Figure 3: Australian major city housing price decomposition by mean house price with zoning effect representing economic rent[6]

The overall situation, then, is that urban consolidation reduces the overall supply of housing by redirecting investment (that would otherwise go to suburban areas) to urban projects that are more expensive per tenancy, resulting in housing in general becoming more expensive due to this artificial scarcity.

Is this bad? I’m inclined to say it is — more on this later — and so we might want to suggest a policy change in response. Maybe a tax on economic activities related to urban development. This could collect revenues from construction and demolition deals and the sale of land development rights and ownership. A tax could be flexible, allowing local governments to set rates that attempt to capture the economic rents estimated to have been generated by local zoning effects. If we note that rents are in specifically excess of earnings necessary to maintain supply, and then if this tax doesn’t exceed the rents generated by investment in housing development, then the overall supply of investment into housing construction shouldn’t actually decrease. This means that it wouldn’t reduce investment in housing development and further compromise supply. On the contrary, because urban consolidation boundaries incentivise developers to direct this investment toward urban areas, taxing housing rents specifically in these urban zones would offset these disincentives to suburban development and prompt a substitution of some urban investment for suburban investment. The end result is that this could increase the overall housing supply and bring prices down. Very cool.

What could morally justify this intervention as a good thing? There are people who benefit from rents, after all. We could start by considering an idea of diminishing marginal utility. This is to say that a rich person will enjoy less additional welfare from an extra dollar than what would be experienced by someone less well-off. We could imagine that someone with a $20,000 car would maybe experience some benefits by upgrading to a $40,000 car, but someone without a car at all would probably experience a greater welfare change by having a $20,000 car of their own. Forms of progressive taxation tend to embody this notion of utility maximisation, and the taxation of generally well-off property developers and owners will tend to redirect this money to government expenditures like social security that generally redistribute utility to less-advantaged parties. As net welfare would increase with this transfer of marginal wealth from wealthy parties to the broader public, and also contribute to housing affordability in general, this broad view of utilitarianism supports the taxation of economic rents. Still, we would do well to measure these gains in relation to the missed social benefits of discouraging urban sprawl.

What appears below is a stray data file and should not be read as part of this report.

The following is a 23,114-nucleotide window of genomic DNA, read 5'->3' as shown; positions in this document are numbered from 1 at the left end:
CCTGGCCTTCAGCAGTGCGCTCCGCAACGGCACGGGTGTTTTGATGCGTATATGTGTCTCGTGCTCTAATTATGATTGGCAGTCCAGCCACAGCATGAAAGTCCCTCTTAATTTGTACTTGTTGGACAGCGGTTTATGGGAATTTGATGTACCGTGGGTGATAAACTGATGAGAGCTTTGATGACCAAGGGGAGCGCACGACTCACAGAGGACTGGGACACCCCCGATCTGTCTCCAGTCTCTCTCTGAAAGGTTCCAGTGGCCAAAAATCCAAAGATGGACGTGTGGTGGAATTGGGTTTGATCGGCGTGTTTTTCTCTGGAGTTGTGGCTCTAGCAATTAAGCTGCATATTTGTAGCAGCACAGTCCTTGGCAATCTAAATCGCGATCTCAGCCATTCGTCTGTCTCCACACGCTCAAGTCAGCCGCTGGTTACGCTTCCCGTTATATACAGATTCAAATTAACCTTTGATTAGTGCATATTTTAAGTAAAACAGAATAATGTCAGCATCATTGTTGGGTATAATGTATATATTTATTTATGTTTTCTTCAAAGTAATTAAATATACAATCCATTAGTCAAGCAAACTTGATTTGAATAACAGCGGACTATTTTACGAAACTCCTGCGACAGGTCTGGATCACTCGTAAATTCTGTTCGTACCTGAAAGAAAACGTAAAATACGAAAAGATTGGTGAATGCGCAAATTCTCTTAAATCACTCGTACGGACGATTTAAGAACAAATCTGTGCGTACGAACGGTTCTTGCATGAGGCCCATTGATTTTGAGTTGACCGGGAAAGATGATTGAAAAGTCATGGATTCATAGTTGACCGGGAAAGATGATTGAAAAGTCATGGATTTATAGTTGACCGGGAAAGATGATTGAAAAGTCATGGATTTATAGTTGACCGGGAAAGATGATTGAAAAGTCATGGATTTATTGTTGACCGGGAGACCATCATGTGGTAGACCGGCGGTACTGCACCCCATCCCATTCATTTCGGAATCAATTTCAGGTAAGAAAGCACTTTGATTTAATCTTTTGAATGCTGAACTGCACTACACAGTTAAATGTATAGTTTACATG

On the other hand, we could consider a desert-based justification of property rents. The idea here is that, as much as it’s good to distribute the utility of the social product, it’s also useful to give extra compensation to people who contribute to the social product — a kind of incentive. We might simply want to believe that people are entitled to reap some of what they sow. Moreover, if people are encouraged to be productive and innovate to make the pie bigger, then (even if the pieces are cut unevenly) the people who get the smallest slices could still be better off. Under existing regulations, we might say that people who collect economic rents from the housing market facilitate the provision of consolidation’s social benefits (i.e. the negation of urban sprawl and promotion of efficient, high-density infrastructure) by owning, developing, and investing in projects within urban consolidation boundaries. However, this contention is a bit dubious to me, since the public infrastructure systems that offer urban consolidation its main social advantages are predominantly funded by government expenditure. In this sense, it would seem appropriate for at least some fraction of property rents to be taxed by the government such that rent-earners would be genuinely responsible for providing the social value from which any remaining rents might be justified. Even if we accept the principles of this point, then, it fails to actually reject the idea of an urban development tax. Nonetheless, the moral scope we could apply to the topic is much bigger than I’ve made it out to be, but I think it’s useful to get a taste of how economic concepts can play a role in affecting the justifiability of policy decisions that affect everyday life.

Anyway, if I don’t have to hand over as much money to my current landlord, maybe $12.40 will be easier to stomach. The future could be bright.

[1] Ruddick, B. (2022). Brisbane’s median property values race to a record high, jumping more than 40 per cent in some suburbs. ABC News. Retrieved from

[2] Valuer-General Victoria. (2020). A guide to property values annual analysis of property sales data from Valuer-General Victoria January – December 2019. Melbourne: Victoria State Government

[3] Victoria State Government. (2020). Melbourne’s strategic planning history. Retrieved from

[4] Data from Valuer-General Victoria, 2020

[5] Kendall, R. & Tulip, P. (2018). The effect of zoning on housing prices. Sydney: Economic Research Department Reserve Bank of Australia

[6] From Kendall & Tulip, 2018